Saturday, July 31, 2010

The Riverdales - Tarantula

It's been a productive time for Ben Weasel. Taking time out for a second from his most recent spate of serial label-hopping and band-member tossing, he has drafted Danny Vapid back into the fold and knocked out another Riverdales record. Weasel has said that the last Riverdales record was intended to be a double and that Tarantula should be considered the second half. Noted. Of course, there is all the hoo-hah about this being a double guitar-ed Riverdales and Invasion USA wasn't, but whatever. Sadly, while Tarantula is ok, I'd really rather hear Noise By Numbers or Screeching Weasel. Production is good. Sounds like The Ramones. And it's on Recess, which is pretty cool. Buy it here if you like. I think I'm going to listen to Teenage Bottlerocket instead.


Thursday, July 29, 2010

Paul F. Tompkins - Sir, You Have Fooled Me Twice

Tompkins is another guy that has been around a bit. The 90s comedy drought separated a lot of the wheat from the chaff. Those that stuck it out have done pretty well for themselves in recent years. Tompkins is from Philly, but was pretty dug in on the Left Coast, where he was part of Mr. Show and also worked with the Tenacious D and Daily Show camps. There have been records and the odd Comedy Central special here and there, but most of the recent Tompkins presence has been in the podcast end of things. There was a record late last year called Freak Wharf that was pretty good. It came out courtesy of your friends at AST Records, as does this EP. If I understand the banter correctly, this may be extra material from the taping that fostered Freak Wharf. It does have the title track, a sort of oldie that comes up after some crowd work. You can get it in a three-fer deal over AST way, along with the Greg Proops EP we dug earlier this month. Check the deal out here. Those that care to can stay tuned in to day-to-day Tompkins goings-on here.


Sunday, July 25, 2010

Austin Lucas - Collection

You can't swing a dead cat around JS-NYC without running into an accolade for Austin Lucas. Since the good folk of Southern Lovin' dropped Somebody Loves You in the lap of JS-NYC, the proud son of Bloomington, IN has received the volume of spins commensurate with a man who has perhaps the best tenor in contemporary country music. While that may be a little much, you'd be hard pressed to find anyone this side of Ricky Skaggs who brings more to the table in the Top 40 country era. I'm sure there is probably a bluegrasser out there who might top AL, but know that competition is slim.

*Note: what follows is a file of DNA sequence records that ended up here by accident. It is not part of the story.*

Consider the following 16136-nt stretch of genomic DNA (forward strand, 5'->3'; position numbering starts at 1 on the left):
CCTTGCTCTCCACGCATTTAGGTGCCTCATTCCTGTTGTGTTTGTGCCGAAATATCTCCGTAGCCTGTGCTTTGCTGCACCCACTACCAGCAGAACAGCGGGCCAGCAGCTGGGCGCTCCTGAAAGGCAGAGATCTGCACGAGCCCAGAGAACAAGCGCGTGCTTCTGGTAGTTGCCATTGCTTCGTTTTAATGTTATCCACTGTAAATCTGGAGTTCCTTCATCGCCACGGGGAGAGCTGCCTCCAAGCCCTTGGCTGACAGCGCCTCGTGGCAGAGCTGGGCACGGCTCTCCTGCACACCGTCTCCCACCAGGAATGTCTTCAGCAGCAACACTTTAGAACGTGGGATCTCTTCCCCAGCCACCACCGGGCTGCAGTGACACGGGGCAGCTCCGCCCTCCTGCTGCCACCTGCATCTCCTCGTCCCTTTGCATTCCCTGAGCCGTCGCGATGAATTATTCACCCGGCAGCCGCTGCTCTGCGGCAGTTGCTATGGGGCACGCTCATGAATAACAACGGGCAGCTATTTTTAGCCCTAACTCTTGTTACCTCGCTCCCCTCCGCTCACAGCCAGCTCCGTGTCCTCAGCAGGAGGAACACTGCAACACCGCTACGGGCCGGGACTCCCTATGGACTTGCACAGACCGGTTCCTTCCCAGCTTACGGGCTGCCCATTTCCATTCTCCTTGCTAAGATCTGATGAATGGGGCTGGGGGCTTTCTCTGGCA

Collection compiles the import At War With Freak Folk 10" with a handful of split and comp tracks. At War is demo versions of material that would eventually be released on Somebody Loves You. Not radically different from the later versions, but well worth the listen. The comp stuff is from the Takers and Tim Barry splits, along with the Dolly Parton cover and an unreleased track. And it's like $9, so why not high thee thither with the quickness and put an end to the hyperbole. Here's a a link.


Friday, July 23, 2010

The State Lottery - When The Night Comes

Of all the great records that I got from If You Make It in the last couple years, the debut record from The State Lottery was definitely one of the best. Cities We're Not From was a great slice of post-college indie rock based in rock of the classic variety, but in an entirely genuine fashion. The mixed gender franchise knocked it out of the park. The new record, When The Night Comes (which I'm ashamed to find escaped my radar when it came out last fucking Fall), ups the horn, and by proxy Springsteen, factor in the proceedings. Niki McUmber wields the brass for The State Lottery and kills pretty much every track she blows on. I'm pretty sure she's the female on Future Selves, and if that is the case, she may very well be MVP of the franchise.

And what a franchise it is. The Springsteen seed has grown anew in the gardens of The Hold Steady and Jason Anderson in recent history with good results. There is the companion hackneyed minstrel crap like The Asslight Anthem, but most of those that have drank of the Bruce juice have done so in a pleasing fashion. When TSL aren't making the big rock ala Springsteen and keep the horn at bay, they rock in a pleasant The Riot Before meets Superchunk sort of way that is pretty top-notch. I blew it and missed their set last week, but while you are taking the time to grab When The Night Comes over at If You Make It, check out the live footage from the Ridgewood show. Maybe think about dropping some coin for their good works. You can get vinyl over at Salinas. As the band members are spread to the four corner of the US, I would expect future shows are going to be scarce, but keep an eye here at the TSL web presence and hope they get back on the road or in the studio soon.


Wednesday, July 21, 2010

Damien Marley and Nasir Jones - Distant Relatives

This record had been on the radar for a minute, but seemed to get lost in all the internet gossip and/or mudslinging that came in the wake of the Nas/Kelis divorce. Of all the contrived pairings that have sprung up in recent years, this one seemed to make the most sense. Both parties are the sons of famous musicians, although the Marley legacy may very well hold a heavier weight in the equation. For the average American, though, the Nas factor may be the reason why the average head is checking in. I haven't followed Jr. Gong's career for long, but will give high marks to Welcome To Jamrock and Traffic Jam as top-notch crossover material. I am a much bigger fan of the Grants Pen spawned Supercat/Burro Banton era of dancehall than I am the new school of Jamaican Ying Yang twin schlock that I hear most of the time and the young Marley definitely can chat with the best of the old school. The pairing with Nas is somewhat unexpected, but not without its high points.